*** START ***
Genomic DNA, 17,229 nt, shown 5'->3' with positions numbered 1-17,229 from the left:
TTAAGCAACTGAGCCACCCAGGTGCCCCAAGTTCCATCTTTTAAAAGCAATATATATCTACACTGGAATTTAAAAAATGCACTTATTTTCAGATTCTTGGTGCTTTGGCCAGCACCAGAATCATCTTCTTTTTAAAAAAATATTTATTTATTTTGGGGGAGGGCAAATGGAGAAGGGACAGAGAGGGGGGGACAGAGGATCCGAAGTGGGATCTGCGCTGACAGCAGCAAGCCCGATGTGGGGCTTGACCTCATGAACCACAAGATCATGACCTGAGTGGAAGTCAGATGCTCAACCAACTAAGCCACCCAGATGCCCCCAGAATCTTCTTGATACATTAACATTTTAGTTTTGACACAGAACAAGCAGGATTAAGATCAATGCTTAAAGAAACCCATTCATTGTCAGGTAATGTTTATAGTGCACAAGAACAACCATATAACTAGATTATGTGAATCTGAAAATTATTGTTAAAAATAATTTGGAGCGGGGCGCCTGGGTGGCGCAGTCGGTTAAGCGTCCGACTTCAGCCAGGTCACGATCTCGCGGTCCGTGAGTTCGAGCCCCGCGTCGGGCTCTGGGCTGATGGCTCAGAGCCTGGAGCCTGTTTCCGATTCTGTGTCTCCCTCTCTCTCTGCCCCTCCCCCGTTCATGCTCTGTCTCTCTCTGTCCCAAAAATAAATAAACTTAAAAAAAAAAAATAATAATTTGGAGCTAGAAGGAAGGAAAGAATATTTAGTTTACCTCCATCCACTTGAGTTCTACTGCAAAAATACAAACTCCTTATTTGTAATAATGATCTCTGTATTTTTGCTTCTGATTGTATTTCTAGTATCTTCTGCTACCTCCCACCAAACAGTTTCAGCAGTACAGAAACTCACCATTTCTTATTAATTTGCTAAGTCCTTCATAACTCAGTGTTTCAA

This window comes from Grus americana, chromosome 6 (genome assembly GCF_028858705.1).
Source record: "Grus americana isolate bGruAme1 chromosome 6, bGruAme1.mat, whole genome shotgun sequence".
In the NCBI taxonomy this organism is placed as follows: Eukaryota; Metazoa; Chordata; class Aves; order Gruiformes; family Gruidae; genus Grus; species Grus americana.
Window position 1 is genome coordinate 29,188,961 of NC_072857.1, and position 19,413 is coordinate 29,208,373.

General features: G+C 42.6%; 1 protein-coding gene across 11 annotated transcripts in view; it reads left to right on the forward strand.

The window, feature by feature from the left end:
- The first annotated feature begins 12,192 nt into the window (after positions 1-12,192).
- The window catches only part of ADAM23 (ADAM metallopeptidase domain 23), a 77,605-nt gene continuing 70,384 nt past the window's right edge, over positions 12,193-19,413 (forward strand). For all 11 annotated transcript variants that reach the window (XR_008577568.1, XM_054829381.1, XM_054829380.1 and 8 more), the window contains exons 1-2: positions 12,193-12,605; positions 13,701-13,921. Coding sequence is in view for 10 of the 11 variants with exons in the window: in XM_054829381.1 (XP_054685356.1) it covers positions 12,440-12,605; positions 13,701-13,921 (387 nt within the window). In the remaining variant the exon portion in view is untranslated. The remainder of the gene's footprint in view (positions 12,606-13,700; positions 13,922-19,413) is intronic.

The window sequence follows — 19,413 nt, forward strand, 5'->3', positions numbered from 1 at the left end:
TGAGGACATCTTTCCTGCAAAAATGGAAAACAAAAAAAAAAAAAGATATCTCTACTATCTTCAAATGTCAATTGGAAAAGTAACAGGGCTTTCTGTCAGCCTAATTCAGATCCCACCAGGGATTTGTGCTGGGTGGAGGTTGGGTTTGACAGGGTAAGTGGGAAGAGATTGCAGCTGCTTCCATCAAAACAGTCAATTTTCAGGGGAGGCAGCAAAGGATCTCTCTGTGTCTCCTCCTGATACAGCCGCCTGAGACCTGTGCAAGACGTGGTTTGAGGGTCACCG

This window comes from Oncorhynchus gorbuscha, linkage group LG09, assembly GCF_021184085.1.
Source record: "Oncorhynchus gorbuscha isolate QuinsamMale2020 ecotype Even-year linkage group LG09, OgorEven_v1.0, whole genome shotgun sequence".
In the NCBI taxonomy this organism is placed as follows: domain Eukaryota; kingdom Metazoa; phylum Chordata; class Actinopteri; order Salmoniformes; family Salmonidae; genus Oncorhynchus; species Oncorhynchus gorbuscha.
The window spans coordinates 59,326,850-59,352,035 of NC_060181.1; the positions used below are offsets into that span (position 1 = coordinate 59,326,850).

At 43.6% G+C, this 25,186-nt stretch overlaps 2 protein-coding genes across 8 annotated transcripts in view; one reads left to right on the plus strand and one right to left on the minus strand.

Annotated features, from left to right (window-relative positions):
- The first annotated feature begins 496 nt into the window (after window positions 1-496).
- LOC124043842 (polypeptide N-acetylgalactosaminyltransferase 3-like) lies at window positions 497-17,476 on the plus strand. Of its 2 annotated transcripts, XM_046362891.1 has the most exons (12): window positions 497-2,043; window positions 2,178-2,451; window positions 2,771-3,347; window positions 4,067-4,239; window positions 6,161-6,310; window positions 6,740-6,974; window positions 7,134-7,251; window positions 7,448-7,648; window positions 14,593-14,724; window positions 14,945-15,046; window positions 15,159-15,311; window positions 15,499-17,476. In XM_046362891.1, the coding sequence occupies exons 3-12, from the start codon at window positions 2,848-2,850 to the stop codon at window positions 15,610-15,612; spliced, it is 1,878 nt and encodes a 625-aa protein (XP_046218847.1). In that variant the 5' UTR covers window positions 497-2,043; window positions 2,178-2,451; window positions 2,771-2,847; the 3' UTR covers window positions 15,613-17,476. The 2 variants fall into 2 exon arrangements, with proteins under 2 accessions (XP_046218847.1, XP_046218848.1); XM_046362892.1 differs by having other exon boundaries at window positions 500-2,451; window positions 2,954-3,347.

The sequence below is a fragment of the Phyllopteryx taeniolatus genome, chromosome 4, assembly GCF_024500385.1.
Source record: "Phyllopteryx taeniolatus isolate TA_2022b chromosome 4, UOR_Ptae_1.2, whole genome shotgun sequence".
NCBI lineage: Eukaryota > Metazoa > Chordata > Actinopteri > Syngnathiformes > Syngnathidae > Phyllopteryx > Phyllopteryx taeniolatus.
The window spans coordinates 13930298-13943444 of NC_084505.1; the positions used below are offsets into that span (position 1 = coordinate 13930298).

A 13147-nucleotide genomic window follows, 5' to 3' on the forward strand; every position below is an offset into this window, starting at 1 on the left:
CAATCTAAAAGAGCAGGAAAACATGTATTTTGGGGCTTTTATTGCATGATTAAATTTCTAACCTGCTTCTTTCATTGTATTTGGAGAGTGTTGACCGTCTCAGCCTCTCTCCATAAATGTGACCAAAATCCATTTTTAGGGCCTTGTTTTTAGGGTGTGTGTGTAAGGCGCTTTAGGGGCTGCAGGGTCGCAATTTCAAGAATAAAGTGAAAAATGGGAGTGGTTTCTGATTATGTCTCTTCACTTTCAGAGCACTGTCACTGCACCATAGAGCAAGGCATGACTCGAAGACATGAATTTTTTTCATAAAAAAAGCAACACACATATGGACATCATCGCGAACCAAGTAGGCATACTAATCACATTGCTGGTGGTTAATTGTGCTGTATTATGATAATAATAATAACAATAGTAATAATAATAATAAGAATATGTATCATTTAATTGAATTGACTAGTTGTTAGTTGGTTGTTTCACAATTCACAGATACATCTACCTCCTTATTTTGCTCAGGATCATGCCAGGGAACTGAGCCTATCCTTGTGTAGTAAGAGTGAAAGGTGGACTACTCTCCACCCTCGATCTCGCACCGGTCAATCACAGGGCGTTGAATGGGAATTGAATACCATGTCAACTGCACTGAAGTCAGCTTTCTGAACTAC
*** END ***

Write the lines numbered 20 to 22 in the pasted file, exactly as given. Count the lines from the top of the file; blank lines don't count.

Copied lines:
- LOC124043842 (polypeptide N-acetylgalactosaminyltransferase 3-like) lies at window positions 497-17,476 on the plus strand. Of its 2 annotated transcripts, XM_046362891.1 has the most exons (12): window positions 497-2,043; window positions 2,178-2,451; window positions 2,771-3,347; window positions 4,067-4,239; window positions 6,161-6,310; window positions 6,740-6,974; window positions 7,134-7,251; window positions 7,448-7,648; window positions 14,593-14,724; window positions 14,945-15,046; window positions 15,159-15,311; window positions 15,499-17,476. In XM_046362891.1, the coding sequence occupies exons 3-12, from the start codon at window positions 2,848-2,850 to the stop codon at window positions 15,610-15,612; spliced, it is 1,878 nt and encodes a 625-aa protein (XP_046218847.1). In that variant the 5' UTR covers window positions 497-2,043; window positions 2,178-2,451; window positions 2,771-2,847; the 3' UTR covers window positions 15,613-17,476. The 2 variants fall into 2 exon arrangements, with proteins under 2 accessions (XP_046218847.1, XP_046218848.1); XM_046362892.1 differs by having other exon boundaries at window positions 500-2,451; window positions 2,954-3,347.

The sequence below is a fragment of the Phyllopteryx taeniolatus genome, chromosome 4, assembly GCF_024500385.1.
Source record: "Phyllopteryx taeniolatus isolate TA_2022b chromosome 4, UOR_Ptae_1.2, whole genome shotgun sequence".